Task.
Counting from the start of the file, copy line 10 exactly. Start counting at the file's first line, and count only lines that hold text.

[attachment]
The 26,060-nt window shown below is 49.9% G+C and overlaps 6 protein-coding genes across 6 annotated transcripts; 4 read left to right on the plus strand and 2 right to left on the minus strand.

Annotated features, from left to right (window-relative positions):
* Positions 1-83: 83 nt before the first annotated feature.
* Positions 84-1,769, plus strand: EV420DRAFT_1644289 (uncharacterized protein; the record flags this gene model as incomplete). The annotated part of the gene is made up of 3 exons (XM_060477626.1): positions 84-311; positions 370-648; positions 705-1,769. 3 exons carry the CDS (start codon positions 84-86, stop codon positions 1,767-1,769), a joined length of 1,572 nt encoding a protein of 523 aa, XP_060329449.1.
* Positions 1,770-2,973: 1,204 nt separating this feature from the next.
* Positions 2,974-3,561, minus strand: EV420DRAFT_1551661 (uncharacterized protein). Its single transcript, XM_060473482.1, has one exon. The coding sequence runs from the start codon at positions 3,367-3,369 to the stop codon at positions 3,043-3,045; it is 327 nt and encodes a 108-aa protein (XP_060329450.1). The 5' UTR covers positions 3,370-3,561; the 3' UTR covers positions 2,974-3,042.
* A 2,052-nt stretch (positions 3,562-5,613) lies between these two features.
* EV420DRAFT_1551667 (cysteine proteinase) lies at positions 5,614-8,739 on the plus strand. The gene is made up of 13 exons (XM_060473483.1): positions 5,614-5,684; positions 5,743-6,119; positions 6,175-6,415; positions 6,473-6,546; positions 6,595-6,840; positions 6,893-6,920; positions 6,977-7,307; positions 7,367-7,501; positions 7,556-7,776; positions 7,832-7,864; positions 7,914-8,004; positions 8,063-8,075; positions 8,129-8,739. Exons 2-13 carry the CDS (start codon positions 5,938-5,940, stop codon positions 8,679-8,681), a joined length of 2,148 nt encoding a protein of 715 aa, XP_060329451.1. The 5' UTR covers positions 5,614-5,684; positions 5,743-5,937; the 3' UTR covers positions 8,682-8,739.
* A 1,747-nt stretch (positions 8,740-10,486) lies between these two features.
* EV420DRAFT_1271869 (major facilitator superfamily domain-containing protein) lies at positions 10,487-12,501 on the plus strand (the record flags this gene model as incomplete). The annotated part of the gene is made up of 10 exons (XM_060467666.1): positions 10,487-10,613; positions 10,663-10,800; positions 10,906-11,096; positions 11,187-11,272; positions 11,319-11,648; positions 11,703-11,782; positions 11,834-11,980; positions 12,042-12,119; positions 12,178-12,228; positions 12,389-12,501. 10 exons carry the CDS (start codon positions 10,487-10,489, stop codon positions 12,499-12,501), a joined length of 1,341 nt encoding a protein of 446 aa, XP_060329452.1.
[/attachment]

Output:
* EV420DRAFT_1271869 (major facilitator superfamily domain-containing protein) lies at positions 10,487-12,501 on the plus strand (the record flags this gene model as incomplete). The annotated part of the gene is made up of 10 exons (XM_060467666.1): positions 10,487-10,613; positions 10,663-10,800; positions 10,906-11,096; positions 11,187-11,272; positions 11,319-11,648; positions 11,703-11,782; positions 11,834-11,980; positions 12,042-12,119; positions 12,178-12,228; positions 12,389-12,501. 10 exons carry the CDS (start codon positions 10,487-10,489, stop codon positions 12,499-12,501), a joined length of 1,341 nt encoding a protein of 446 aa, XP_060329452.1.